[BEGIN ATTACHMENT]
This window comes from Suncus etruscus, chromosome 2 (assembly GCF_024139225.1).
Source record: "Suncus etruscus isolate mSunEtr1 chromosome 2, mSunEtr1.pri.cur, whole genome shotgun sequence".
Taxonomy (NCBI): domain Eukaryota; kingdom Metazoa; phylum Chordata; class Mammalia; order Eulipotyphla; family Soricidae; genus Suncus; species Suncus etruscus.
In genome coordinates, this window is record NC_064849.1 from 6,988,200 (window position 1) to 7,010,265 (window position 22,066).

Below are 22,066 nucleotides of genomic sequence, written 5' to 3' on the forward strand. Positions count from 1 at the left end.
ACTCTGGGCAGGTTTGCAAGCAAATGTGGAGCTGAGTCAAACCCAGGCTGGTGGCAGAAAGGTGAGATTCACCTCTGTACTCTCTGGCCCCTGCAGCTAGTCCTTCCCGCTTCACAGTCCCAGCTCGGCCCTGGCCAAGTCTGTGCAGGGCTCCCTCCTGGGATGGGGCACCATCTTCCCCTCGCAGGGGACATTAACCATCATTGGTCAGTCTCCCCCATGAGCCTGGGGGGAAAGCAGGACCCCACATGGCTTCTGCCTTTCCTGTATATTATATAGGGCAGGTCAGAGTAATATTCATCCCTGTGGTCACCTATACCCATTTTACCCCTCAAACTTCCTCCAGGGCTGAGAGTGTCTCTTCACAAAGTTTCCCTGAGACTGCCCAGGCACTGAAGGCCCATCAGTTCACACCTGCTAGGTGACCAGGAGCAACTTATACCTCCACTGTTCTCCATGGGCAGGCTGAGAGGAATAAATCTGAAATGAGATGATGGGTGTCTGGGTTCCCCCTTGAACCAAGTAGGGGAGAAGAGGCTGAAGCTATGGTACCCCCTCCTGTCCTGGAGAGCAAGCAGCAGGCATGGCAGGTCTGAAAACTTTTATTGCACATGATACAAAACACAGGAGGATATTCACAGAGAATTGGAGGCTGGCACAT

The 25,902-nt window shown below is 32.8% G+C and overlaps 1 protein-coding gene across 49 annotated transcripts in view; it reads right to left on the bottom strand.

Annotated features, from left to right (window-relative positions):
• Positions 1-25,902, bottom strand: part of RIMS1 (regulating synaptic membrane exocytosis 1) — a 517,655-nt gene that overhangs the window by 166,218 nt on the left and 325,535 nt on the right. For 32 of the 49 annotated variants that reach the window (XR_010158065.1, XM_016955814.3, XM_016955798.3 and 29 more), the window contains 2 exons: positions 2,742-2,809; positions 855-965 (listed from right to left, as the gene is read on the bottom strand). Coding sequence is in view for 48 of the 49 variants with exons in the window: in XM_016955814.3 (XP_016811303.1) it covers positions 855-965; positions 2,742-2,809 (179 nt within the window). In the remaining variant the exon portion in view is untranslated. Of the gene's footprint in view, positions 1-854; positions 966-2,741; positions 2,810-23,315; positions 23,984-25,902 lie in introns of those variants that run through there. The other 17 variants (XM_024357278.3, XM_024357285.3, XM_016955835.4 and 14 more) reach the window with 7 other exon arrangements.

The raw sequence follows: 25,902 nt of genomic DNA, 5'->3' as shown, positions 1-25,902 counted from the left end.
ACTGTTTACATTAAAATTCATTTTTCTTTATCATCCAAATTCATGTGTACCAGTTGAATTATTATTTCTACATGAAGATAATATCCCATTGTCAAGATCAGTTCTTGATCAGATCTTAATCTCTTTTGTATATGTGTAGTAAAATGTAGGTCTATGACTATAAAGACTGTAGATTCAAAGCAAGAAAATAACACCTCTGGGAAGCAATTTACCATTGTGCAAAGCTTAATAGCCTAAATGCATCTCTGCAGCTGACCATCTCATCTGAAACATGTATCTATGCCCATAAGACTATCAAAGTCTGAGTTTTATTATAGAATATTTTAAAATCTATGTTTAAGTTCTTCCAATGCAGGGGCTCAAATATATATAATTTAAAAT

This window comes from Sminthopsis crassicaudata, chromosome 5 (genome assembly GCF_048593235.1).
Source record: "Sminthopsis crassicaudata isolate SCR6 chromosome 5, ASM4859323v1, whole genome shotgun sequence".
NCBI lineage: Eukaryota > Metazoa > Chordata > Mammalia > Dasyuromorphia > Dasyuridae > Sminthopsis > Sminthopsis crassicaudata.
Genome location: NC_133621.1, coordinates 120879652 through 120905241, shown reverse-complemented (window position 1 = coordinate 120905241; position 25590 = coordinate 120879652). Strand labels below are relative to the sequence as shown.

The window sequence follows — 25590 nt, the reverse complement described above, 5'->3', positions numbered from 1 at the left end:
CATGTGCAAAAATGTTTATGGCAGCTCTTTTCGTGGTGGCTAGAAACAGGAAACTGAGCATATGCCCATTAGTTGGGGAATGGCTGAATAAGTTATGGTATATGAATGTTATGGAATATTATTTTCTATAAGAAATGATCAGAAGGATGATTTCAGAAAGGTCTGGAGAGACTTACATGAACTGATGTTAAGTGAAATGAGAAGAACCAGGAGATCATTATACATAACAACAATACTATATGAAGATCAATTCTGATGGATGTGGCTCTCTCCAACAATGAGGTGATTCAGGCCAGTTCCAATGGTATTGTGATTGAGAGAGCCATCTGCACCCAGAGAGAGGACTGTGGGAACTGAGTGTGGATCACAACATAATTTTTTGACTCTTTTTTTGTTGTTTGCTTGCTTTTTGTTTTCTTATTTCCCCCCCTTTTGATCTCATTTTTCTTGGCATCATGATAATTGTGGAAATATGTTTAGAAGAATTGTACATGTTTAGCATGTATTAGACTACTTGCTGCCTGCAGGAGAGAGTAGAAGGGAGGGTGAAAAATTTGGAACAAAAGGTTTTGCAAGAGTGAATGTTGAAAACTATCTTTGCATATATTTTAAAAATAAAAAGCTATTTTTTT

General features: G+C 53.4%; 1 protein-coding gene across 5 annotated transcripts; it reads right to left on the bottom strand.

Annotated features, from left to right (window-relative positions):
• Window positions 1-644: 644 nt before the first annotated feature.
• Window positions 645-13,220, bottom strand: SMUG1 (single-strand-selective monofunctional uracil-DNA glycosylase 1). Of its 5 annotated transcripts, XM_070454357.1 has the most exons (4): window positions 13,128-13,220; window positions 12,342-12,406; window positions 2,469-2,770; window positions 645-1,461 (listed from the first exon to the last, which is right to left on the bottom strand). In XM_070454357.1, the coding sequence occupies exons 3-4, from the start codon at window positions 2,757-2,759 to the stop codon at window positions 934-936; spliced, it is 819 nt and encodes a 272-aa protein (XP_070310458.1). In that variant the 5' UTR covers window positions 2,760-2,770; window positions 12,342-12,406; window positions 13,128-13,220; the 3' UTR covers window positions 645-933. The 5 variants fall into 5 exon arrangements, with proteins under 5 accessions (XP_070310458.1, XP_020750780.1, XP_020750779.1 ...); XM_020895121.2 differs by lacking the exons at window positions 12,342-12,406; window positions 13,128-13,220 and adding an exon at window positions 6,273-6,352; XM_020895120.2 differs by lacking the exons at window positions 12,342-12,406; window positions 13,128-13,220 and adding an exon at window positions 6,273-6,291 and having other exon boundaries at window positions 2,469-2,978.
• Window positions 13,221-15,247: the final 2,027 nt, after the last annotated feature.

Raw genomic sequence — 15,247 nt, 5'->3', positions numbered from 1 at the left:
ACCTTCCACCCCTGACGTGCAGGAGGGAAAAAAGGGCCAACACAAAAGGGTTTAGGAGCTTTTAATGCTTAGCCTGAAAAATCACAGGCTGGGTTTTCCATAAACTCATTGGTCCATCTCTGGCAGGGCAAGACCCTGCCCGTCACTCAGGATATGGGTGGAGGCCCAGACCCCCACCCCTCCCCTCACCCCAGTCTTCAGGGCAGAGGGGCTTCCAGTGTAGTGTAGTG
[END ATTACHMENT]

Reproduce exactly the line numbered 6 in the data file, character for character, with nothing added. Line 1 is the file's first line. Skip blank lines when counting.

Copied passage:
ACTCTGGGCAGGTTTGCAAGCAAATGTGGAGCTGAGTCAAACCCAGGCTGGTGGCAGAAAGGTGAGATTCACCTCTGTACTCTCTGGCCCCTGCAGCTAGTCCTTCCCGCTTCACAGTCCCAGCTCGGCCCTGGCCAAGTCTGTGCAGGGCTCCCTCCTGGGATGGGGCACCATCTTCCCCTCGCAGGGGACATTAACCATCATTGGTCAGTCTCCCCCATGAGCCTGGGGGGAAAGCAGGACCCCACATGGCTTCTGCCTTTCCTGTATATTATATAGGGCAGGTCAGAGTAATATTCATCCCTGTGGTCACCTATACCCATTTTACCCCTCAAACTTCCTCCAGGGCTGAGAGTGTCTCTTCACAAAGTTTCCCTGAGACTGCCCAGGCACTGAAGGCCCATCAGTTCACACCTGCTAGGTGACCAGGAGCAACTTATACCTCCACTGTTCTCCATGGGCAGGCTGAGAGGAATAAATCTGAAATGAGATGATGGGTGTCTGGGTTCCCCCTTGAACCAAGTAGGGGAGAAGAGGCTGAAGCTATGGTACCCCCTCCTGTCCTGGAGAGCAAGCAGCAGGCATGGCAGGTCTGAAAACTTTTATTGCACATGATACAAAACACAGGAGGATATTCACAGAGAATTGGAGGCTGGCACAT